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Vizio L review: Vizio L

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The Good Inexpensive for a 42-inch LCD; relatively deep black-level reproduction; ample picture controls; comprehensive connectivity with two HDMI and one PC input.

The Bad Nondefeatable edge enhancement; inaccurate color temperature presets; less compact than some 42-inch flat panels.

The Bottom Line The Vizio L42 HDTV leads the affordable big-screen LCD charge while managing to produce a perfectly acceptable picture.

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6.6 Overall
  • Design 7
  • Features 7
  • Performance 6

Review Sections


The plummeting prices of flat-panel HDTVs has been big news for the last couple of years, and in 2006, the latest downward price trend is among flat-panel LCDs in the 40- and 42-inch size range. Vizio, that popular purveyor of price-savvy panels, is once again surging to the bottom with its entrants, the 42-inch L42 HDTV and its slightly more-expensive and arguably better-looking brother, the G42L HDTV. Both have nearly identical feature sets and picture quality, but we'll deal with the G42L HDTV separately. This review is of the Vizio L42 HDTV, which at the time of this writing sells for $1,599 online and even less in select stores. Its price alone makes it a great value, but unlike many cut-rate HDTVs, the L42 HDTV also boasts enough features for just about anybody, as well as picture quality that will leave most viewers believing--rightly--that they got a great bargain. We thought the Vizio L42 HDTV looked stylish enough but not stunningly attractive. It consists of a black frame surrounding the 42-inch-diagonal screen that's in turn mounted above silver speakers. In this case, the frame is thick and glossy black, and despite appearing detachable the speakers are indeed fixed. Aside from prominent HDMI and Vizio logos, there aren't many features on the set's front.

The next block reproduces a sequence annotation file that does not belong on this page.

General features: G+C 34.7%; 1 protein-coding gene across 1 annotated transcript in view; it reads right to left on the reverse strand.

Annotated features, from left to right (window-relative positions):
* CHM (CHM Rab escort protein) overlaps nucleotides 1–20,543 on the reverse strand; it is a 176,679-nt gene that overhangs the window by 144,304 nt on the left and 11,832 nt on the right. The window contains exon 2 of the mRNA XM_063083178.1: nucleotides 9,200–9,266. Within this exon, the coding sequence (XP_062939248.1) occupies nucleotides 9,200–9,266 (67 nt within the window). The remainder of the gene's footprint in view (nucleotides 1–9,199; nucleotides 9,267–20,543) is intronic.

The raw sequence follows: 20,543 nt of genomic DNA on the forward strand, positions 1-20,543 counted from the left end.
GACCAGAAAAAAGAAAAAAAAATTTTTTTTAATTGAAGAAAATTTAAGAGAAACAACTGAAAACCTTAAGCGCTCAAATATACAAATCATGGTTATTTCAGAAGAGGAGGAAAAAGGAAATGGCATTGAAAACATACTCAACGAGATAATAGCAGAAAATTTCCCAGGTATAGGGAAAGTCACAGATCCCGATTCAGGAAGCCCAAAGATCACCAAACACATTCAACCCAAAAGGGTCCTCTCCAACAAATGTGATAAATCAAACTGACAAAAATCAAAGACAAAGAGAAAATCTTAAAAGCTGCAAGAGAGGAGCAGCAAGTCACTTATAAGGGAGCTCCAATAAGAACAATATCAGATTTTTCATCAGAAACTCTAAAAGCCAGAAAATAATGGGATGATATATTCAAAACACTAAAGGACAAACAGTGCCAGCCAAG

Atop the included silver stand, the L42 measures about 41.3 by 29.8 by 11.4 inches (WHD)--a bit bigger than some 42-inch flat panels--and weighs 73.3 pounds. Like all flat-panel HDTVs, it can be wall-mounted with a special kit such as one available directly from Vizio.

The company includes its standard, nonbacklit remote, which we've always found to be too busy, with too many keys that don't have enough differentiation. We did appreciate the direct-access keys for different inputs, however, and the fact that the clicker can command three other pieces of gear. Hitting Menu brings up a typically drab-looking array of options, but Vizio covered all of the basics. Once again, Vizio has included enough features to satisfy just about everybody without missing anything major. The Picture section of the L42 HDTV's menu offers three presets that cannot be adjusted, as well as a fourth Custom mode that's independent for each input. You can choose from three color-temperature presets or adjust red, green, and blue gain yourself in a fourth custom mode. We appreciated the last option, since the L42 HDTV's three color-temperature presets were really far from the standard (see Performance). There's also an adjustable backlight control that allows you to turn the intensity of the lamp behind the screen up or down. It's worth noting that backlight and color-temperature settings are global and cannot be saved individually for each input.